You may earn fame and money by playing and scoring goals for prestigious clubs like East Bengal and Mohun Bagan. But I am waiting for that day when you guys will play for India and hoist the tri-colour in every possible football event. It might not bring you money, but it will surely bring you pride.” This was a monologue from a Bengali movie “East Bengal er chele” (Son Of East Bengal); and the person who delivered this monologue was none other than one of the legends of Indian Football, Mr Pradip Kumar Banerjee, popularly known as PK.
Away from the glitz of EPL, Champions League and our very own ISL, there are some football legends who made our country proud on the world stage. But sadly, their contribution towards the game is now totally forgotten by the AIFF and the Indian fans.
The ’50s and early ’60s was a time when Indian football was at its peak and India was considered to be one of the best teams in Asia. This was a time when India witnessed the emergence of the finest generation of footballers of our country. And P.K. Banerjee, a right winger and centre-back, was one of the best.
Early Life and Career
Pradip Kumar Banerjee was born on 23 June 1936, in Jalpaiguri in West Bengal. He studied in Jalpaiguri Zilla School and completed his schooling in Jamshedpur. He made his debut in 1951 at the tender age of 15 when he represented Bihar in the Santosh trophy.
In 1954, he moved to Kolkata and joined the legendary Mohun Bagan. Eastern Railway was where he found home and he spent the rest of his career there. He made his debut for the national team in the 1955 Quadrangular tournament in Dhaka, East Pakistan (now the capital of Bangladesh) at the age of just 19.
He had several offers from the giants East Bengal and Mohun Bagan, but being the eldest of seven siblings meant that he had to forgo his dream of playing in a big club as job security was his primary concern. He was an unconventional player, a crowd favourite who practiced with a wet ball by kicking it against a wall.
PK represented India in 1956 Olympics in Melbourne, Australia, where he played a vital role in India thrashing and stunning the hosts Australia 4-2 in the quarterfinals. Even though he wasn’t able to get on the scoresheet, he created 3 goals, as a Neville DeSouza hat-trick coupled with a goal from J. Krishnaswamy would cap off one of India’s most famous days in their football history.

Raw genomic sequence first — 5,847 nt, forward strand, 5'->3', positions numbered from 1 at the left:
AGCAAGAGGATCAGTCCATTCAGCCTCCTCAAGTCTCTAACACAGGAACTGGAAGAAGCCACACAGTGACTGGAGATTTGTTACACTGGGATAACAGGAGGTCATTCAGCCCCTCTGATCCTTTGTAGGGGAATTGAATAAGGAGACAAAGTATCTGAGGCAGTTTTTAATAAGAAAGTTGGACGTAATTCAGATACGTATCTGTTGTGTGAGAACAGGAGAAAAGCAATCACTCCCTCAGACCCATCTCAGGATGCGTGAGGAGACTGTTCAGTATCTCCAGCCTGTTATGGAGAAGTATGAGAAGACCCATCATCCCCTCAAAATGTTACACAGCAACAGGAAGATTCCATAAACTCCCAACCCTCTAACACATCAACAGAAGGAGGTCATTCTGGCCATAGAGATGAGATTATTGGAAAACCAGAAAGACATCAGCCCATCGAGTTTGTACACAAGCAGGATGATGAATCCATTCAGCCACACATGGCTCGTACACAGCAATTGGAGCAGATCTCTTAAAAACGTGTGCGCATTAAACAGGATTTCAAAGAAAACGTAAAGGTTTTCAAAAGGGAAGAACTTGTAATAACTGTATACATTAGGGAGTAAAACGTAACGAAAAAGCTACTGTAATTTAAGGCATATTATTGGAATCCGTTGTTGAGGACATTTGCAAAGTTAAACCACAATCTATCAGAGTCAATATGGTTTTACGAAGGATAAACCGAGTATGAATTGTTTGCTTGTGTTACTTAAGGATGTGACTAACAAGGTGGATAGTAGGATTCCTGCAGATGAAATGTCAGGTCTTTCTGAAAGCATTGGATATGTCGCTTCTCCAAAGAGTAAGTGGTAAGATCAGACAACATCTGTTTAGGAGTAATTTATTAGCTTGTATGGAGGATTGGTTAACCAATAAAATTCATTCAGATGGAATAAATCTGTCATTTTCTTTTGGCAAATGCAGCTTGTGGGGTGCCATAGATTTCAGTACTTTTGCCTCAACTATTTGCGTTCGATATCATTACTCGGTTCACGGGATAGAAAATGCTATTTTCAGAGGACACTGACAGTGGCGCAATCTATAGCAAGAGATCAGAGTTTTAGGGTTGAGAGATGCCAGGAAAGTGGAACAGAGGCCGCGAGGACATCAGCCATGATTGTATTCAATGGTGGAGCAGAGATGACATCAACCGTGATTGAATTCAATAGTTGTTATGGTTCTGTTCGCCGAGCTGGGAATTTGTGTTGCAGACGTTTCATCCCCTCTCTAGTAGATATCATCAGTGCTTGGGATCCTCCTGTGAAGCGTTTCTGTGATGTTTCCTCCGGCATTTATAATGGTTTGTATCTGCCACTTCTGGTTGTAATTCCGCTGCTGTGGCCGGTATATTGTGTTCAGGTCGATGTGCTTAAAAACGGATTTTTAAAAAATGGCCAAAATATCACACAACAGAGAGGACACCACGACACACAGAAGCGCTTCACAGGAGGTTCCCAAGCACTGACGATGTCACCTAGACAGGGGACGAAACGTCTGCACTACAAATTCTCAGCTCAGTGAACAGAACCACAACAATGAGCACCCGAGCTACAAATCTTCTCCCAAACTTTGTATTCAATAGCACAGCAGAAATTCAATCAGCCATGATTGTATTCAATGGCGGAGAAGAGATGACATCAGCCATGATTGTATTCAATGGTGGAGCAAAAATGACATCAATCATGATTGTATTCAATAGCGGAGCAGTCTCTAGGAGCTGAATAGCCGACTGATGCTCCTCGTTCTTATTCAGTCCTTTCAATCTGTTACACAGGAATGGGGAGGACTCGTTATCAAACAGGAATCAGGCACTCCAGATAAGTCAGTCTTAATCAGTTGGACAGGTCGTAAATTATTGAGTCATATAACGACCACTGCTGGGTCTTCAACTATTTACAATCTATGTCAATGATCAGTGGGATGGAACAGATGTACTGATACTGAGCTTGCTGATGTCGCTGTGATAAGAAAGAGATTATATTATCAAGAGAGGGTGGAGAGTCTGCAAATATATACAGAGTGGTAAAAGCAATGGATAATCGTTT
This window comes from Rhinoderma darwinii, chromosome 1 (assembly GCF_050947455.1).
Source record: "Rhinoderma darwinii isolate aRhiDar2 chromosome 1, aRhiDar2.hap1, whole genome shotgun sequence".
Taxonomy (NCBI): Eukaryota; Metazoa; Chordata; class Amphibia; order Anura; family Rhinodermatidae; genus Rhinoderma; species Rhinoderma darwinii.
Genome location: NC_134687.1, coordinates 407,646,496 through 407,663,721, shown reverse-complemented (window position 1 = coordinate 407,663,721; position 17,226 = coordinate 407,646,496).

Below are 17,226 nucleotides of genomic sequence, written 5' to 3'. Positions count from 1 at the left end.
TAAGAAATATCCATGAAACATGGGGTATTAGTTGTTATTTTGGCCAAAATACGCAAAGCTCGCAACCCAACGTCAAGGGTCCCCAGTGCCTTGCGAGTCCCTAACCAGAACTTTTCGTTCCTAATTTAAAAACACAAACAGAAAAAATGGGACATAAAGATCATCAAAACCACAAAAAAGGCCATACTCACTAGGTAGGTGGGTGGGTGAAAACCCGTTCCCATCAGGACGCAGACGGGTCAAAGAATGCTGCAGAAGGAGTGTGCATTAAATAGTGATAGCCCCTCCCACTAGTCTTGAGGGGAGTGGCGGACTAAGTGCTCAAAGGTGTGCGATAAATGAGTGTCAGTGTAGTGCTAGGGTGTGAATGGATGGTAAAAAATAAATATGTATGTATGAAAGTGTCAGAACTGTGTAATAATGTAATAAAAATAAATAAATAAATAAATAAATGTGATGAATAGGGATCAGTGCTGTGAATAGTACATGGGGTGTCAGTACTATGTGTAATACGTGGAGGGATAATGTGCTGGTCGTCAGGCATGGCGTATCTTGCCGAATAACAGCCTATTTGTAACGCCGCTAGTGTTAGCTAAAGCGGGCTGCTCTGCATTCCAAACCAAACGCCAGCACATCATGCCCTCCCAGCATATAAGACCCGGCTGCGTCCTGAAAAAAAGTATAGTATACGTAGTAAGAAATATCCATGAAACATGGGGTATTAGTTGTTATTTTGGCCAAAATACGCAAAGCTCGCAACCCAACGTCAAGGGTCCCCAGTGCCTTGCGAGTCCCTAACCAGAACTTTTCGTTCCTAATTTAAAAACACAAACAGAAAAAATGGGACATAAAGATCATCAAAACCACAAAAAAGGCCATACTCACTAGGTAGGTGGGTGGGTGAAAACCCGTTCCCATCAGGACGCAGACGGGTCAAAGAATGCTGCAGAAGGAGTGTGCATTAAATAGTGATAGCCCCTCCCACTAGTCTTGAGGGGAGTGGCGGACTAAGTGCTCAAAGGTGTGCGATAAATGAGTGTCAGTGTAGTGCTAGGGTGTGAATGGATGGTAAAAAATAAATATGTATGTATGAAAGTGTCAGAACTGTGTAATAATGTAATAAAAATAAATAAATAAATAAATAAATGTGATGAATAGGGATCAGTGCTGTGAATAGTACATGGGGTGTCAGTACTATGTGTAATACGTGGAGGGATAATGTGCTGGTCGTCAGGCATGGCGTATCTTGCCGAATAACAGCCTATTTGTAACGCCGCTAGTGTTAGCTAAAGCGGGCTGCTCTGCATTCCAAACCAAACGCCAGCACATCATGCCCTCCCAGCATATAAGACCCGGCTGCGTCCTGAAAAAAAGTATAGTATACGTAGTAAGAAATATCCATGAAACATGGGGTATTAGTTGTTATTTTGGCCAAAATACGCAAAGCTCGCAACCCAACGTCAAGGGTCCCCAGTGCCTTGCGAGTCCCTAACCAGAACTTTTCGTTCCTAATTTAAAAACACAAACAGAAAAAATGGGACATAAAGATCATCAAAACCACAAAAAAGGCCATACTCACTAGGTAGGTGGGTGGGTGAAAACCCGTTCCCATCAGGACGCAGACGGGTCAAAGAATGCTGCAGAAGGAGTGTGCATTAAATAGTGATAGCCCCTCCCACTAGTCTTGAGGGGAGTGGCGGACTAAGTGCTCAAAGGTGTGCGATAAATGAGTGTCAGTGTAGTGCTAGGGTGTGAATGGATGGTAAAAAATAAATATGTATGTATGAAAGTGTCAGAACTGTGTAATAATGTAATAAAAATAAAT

The team ended up fourth in the end, a result that remains the highest position India have achieved on the World stage. He then captained India at the 1960 Olympics in Rome, where he scored an equaliser against the formidable French team in a 1-1 draw. He considers this goal to be one of his memorable goals.
Banerjee represented India in the Asian Games on three different occasions namely, the 1958 Tokyo Asian Games, the 1962 Jakarta Asian Games where India struck gold in football and again in the 1966 Bangkok Asian Games.
The 1962 Asian Games Gold medal remains one of the greatest achievements because of the difficult circumstances in which it was won. The head of the Indian contingent G.L Sodhi had criticised the hosts, Indonesia for excluding both Israel and Taiwan for political reasons. As a result, the crowd was hostile towards India.
In the final against South Korea, the capacity crowd of 100000 booed the Indian team and did not even pay respect to our National Anthem but the team showed remarkable dedication and adaptability to win the final 2-1 against them with Jarnail Singh and PK scoring a goal each.
Apart from that, he represented India thrice at the Merdeka Cup in Kuala Lumpur, where India won silver in 1959 and 1964 and bronze in 1965. His career ended with recurring injuries and he announced his retirement in 1967.
It is said that most of the great players do not find success as a coach. But for PK, he took to the job like a duck to water. Under his guidance, India won a bronze medal in 1970 Bangkok Asian Games, which till date is India’s last triumph in a major international competition. He further coached the national side in Tehran (1974), Delhi (1982) and Seoul (1986) Asian Games.
“Wherever PK goes, trophy follows” was the saying during the 70s. He coached both the Kolkata Giants East Bengal and Mohun Bagan and both the clubs were glutted with success under his reign. He is the only coach to win the Calcutta Football League (CFL) five times in a row (1972-75 for East Bengal and 1976 for Mohun Bagan).
Under him, East Bengal created the record of becoming the only club to win the CFL in the post-Independence era without conceding a goal in 1972. Mohun Bagan weren’t left disappointed either as P.K. led them to one of their most successful years in their illustrious history when they won the “triple crown” (IFA Shield, Rovers Cup and Durand Cup) in 1977. His hallmark as a coach was that he always involved the crowd in the game. If compared to the modern game, he was like what Mourinho is to Chelsea.
Today he feels bad as despite giving so much to the country, the AIFF doesn’t even enquire about him. The way the senior players are treated makes him and the million football fans wonder whether India would ever shine in the field of football.
– First footballer to be bestowed with the Arjuna award, in 1961, which is given to great achievers in sports in India.
– Bestowed with the Padma Shri award in 1990, one of the highest civilian medals in India.
– Given the Fair Play Award by FIFA (thus becoming the only Indian to be given the honour).
– Awarded the FIFA Centennial Order of Merit in 2004, which implies that PK Banerjee was recognized as the greatest footballer of the 20th Century for India.